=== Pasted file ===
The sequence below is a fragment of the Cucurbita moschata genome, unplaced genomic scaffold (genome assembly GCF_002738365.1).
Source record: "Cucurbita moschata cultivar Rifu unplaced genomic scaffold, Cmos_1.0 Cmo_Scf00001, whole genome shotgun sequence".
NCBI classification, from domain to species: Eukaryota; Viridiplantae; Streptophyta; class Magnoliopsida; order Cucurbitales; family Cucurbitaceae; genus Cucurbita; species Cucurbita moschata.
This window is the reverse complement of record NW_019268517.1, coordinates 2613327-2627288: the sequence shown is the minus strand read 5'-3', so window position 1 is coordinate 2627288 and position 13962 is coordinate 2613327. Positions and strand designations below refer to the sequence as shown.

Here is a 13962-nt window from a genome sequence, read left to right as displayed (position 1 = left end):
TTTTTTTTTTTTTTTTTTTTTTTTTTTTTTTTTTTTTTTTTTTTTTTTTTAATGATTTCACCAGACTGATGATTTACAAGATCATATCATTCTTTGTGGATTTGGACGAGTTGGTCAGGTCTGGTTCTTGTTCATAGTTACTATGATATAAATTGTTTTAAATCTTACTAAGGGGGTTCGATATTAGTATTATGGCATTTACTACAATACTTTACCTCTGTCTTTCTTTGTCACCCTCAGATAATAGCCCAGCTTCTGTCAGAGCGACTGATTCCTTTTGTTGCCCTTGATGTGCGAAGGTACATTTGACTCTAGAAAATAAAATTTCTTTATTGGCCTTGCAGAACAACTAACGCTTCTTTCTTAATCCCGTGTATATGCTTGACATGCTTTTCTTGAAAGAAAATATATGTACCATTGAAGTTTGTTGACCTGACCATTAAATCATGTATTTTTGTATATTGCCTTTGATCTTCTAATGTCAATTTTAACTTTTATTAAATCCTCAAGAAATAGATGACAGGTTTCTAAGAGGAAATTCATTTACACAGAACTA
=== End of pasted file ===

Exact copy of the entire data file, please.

The sequence below is a fragment of the Cucurbita moschata genome, unplaced genomic scaffold (genome assembly GCF_002738365.1).
Source record: "Cucurbita moschata cultivar Rifu unplaced genomic scaffold, Cmos_1.0 Cmo_Scf00001, whole genome shotgun sequence".
NCBI classification, from domain to species: Eukaryota; Viridiplantae; Streptophyta; class Magnoliopsida; order Cucurbitales; family Cucurbitaceae; genus Cucurbita; species Cucurbita moschata.
This window is the reverse complement of record NW_019268517.1, coordinates 2613327-2627288: the sequence shown is the minus strand read 5'-3', so window position 1 is coordinate 2627288 and position 13962 is coordinate 2613327. Positions and strand designations below refer to the sequence as shown.

Here is a 13962-nt window from a genome sequence, read left to right as displayed (position 1 = left end):
TTTTTTTTTTTTTTTTTTTTTTTTTTTTTTTTTTTTTTTTTTTTTTTTTTAATGATTTCACCAGACTGATGATTTACAAGATCATATCATTCTTTGTGGATTTGGACGAGTTGGTCAGGTCTGGTTCTTGTTCATAGTTACTATGATATAAATTGTTTTAAATCTTACTAAGGGGGTTCGATATTAGTATTATGGCATTTACTACAATACTTTACCTCTGTCTTTCTTTGTCACCCTCAGATAATAGCCCAGCTTCTGTCAGAGCGACTGATTCCTTTTGTTGCCCTTGATGTGCGAAGGTACATTTGACTCTAGAAAATAAAATTTCTTTATTGGCCTTGCAGAACAACTAACGCTTCTTTCTTAATCCCGTGTATATGCTTGACATGCTTTTCTTGAAAGAAAATATATGTACCATTGAAGTTTGTTGACCTGACCATTAAATCATGTATTTTTGTATATTGCCTTTGATCTTCTAATGTCAATTTTAACTTTTATTAAATCCTCAAGAAATAGATGACAGGTTTCTAAGAGGAAATTCATTTACACAGAACTA